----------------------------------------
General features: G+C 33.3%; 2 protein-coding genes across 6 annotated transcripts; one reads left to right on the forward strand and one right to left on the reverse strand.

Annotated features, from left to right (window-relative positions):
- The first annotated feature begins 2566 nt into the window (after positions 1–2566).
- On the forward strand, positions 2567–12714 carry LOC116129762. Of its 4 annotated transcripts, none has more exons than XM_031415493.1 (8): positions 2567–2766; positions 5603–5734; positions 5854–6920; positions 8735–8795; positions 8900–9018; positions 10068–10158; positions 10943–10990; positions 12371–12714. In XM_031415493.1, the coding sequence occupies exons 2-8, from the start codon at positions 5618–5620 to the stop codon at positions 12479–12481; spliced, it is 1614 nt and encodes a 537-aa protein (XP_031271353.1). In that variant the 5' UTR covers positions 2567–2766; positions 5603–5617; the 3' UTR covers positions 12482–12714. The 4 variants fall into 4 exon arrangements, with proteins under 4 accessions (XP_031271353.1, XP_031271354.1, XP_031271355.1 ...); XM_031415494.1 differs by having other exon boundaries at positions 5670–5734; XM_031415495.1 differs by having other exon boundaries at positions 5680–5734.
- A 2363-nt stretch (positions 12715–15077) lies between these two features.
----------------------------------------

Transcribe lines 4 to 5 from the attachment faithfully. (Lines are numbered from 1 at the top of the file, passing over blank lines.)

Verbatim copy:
- On the forward strand, positions 2567–12714 carry LOC116129762. Of its 4 annotated transcripts, none has more exons than XM_031415493.1 (8): positions 2567–2766; positions 5603–5734; positions 5854–6920; positions 8735–8795; positions 8900–9018; positions 10068–10158; positions 10943–10990; positions 12371–12714. In XM_031415493.1, the coding sequence occupies exons 2-8, from the start codon at positions 5618–5620 to the stop codon at positions 12479–12481; spliced, it is 1614 nt and encodes a 537-aa protein (XP_031271353.1). In that variant the 5' UTR covers positions 2567–2766; positions 5603–5617; the 3' UTR covers positions 12482–12714. The 4 variants fall into 4 exon arrangements, with proteins under 4 accessions (XP_031271353.1, XP_031271354.1, XP_031271355.1 ...); XM_031415494.1 differs by having other exon boundaries at positions 5670–5734; XM_031415495.1 differs by having other exon boundaries at positions 5680–5734.
- A 2363-nt stretch (positions 12715–15077) lies between these two features.